In late-February, scientists and researchers from Stanford University in California announced that they have successfully grown sheep embryos containing human cells. The announcement came during the annual meeting of the American Association for the Advancement in Austin, Texas and while animal rights activists have raised concerns, the ground-breaking research means that soon, supply for organ transplants might finally meet demand.
The process is called interspecies blastocyst complementation. The approach requires genetically disabling the development of a specific organ in a host embryo and introducing human cells with chimera (animal-human hybrid) formation potential.
Through the research, scientists at Stanford have found that human pluripotent stem cells (hPSCs) can integrate and differentiate in livestock species. The takeaway: soon, transplantable human tissues and organs could potentially be grown in engineered animals. But scientists are quick to say that there isn’t a concrete timeline.
‘It could take five years or it could take 10 years but I think eventually we will be able to do this.’ project lead Dr Hiro Nakuachi, a professor of genetics at Stanford, told the American Association for the Advancement of Science conference.
These findings only represent the beginning of a long road towards meeting this goal. By cell count, only about one in 10,000 cells (or less) in the sheep embryos are human. While it is still 99 percent sheep (and one percent human like you and me), it’s still worth celebrating the successful introduction of human cells.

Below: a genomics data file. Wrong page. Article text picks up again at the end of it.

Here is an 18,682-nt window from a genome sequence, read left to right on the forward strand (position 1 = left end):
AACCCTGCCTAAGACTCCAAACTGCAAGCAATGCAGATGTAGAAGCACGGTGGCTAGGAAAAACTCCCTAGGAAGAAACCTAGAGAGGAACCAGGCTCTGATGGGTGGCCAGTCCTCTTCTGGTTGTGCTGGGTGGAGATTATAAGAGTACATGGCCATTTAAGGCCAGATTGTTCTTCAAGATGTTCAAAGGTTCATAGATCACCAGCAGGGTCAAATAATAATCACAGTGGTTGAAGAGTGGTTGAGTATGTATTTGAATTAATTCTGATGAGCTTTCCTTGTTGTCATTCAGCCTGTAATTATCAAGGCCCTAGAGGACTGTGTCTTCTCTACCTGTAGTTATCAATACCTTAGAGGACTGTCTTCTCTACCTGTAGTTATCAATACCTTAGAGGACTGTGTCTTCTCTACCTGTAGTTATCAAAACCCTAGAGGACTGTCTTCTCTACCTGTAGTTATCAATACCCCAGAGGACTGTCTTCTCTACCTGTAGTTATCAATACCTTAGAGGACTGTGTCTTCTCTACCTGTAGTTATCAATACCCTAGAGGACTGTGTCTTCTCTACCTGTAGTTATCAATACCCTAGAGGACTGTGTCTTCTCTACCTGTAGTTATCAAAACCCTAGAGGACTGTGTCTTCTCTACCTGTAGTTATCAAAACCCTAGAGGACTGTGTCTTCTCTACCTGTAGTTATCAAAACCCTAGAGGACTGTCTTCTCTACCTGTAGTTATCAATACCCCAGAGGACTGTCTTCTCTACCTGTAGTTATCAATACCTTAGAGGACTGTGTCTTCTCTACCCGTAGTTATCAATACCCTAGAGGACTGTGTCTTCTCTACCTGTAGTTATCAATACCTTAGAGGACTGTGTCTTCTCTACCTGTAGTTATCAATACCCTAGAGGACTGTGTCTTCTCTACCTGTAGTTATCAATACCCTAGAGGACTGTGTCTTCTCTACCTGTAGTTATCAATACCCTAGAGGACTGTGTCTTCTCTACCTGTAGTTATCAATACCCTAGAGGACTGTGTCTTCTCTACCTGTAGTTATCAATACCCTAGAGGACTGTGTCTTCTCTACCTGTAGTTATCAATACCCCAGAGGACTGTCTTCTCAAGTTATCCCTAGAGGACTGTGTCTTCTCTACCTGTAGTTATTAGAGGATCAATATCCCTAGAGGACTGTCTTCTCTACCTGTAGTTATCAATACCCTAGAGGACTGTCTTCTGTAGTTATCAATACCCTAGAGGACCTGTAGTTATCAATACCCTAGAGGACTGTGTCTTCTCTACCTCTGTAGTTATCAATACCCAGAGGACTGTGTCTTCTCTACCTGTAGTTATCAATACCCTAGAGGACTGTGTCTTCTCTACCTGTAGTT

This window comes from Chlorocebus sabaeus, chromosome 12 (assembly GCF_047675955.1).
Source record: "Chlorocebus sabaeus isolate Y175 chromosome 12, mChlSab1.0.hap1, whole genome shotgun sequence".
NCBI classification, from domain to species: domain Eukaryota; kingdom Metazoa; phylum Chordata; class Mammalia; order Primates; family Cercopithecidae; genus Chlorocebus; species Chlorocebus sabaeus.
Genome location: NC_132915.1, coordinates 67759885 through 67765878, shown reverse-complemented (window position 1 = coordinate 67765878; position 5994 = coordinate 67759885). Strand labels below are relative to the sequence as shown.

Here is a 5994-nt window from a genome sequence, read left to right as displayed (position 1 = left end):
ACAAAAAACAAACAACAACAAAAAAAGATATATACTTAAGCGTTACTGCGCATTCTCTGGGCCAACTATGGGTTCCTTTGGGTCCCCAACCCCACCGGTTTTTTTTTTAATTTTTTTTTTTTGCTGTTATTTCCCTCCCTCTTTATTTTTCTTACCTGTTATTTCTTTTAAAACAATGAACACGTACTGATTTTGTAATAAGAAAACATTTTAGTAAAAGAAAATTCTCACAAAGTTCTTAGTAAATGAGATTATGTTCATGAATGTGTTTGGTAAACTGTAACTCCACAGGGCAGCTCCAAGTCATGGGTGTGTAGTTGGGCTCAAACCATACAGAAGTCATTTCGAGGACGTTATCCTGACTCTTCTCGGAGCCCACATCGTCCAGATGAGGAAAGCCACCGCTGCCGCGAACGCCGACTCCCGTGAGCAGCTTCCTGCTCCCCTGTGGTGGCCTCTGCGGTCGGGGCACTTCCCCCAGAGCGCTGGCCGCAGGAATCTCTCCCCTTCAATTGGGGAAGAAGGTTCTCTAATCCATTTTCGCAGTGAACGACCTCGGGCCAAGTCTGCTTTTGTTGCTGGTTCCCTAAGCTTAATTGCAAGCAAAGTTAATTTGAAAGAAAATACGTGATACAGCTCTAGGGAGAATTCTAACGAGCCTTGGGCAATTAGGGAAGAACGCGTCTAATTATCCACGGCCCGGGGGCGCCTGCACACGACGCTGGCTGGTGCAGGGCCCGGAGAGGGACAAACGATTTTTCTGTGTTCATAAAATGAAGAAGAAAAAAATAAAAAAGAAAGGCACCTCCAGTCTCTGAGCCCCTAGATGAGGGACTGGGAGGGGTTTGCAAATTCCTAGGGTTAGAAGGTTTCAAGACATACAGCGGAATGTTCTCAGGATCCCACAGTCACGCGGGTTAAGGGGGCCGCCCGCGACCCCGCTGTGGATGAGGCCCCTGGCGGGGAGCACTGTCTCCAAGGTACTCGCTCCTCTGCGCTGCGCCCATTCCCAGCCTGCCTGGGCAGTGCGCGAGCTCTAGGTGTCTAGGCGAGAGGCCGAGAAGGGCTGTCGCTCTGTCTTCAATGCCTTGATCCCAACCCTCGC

This isn’t the first experiment of its kind. Back in 2016, researchers from the University of California, Davis successfully combined hPSCs cells with pig DNA inside a pig embryo. Over the course of the 28-day study, the human stem cells showed signs of rooting and growing into a transplantable human pancreas.
Likewise, in 2017, another Stanford team proved that a rat-grown pancreas could successfully be transplanted into a mouse with diabetes. The recipients of the pancreas only needed days of immunosuppressive therapy as opposed to life-long treatment to prevent rejection of the organ and the mice were actually cured of their diabetes.
What’s more, less than two years ago, the US government said it would approve funding on animal-hybrid experiments for the sake of organ transplantation, only to later retract their statement because of complaints from animal rights groups.
While it’s easy to understand arguments from such groups, it’s also important to understand why there is so much interest in chimeras for the sake of organ transplants. It’s possible for organs to grow to adult size within just nine months in these surrogate animals, meaning scientists could have found a much-needed solution for terminally ill patients in need of organs.
“We need to explore all possible alternatives to provide organs to ailing people.” said a member of the team and reproductive biologist Pablo Ross from the University of California, Davis.
In the US, someone is added to the organ donor list once every 10 minutes. There are currently around 76,000 people in the US and 6,500 in the UK on organ transplant lists. 32 people are dying everyday waiting for a transplant. With tens of thousands of people around the world in desperate need, it’s crucial that scientists get the funding they need to find solutions that will save them.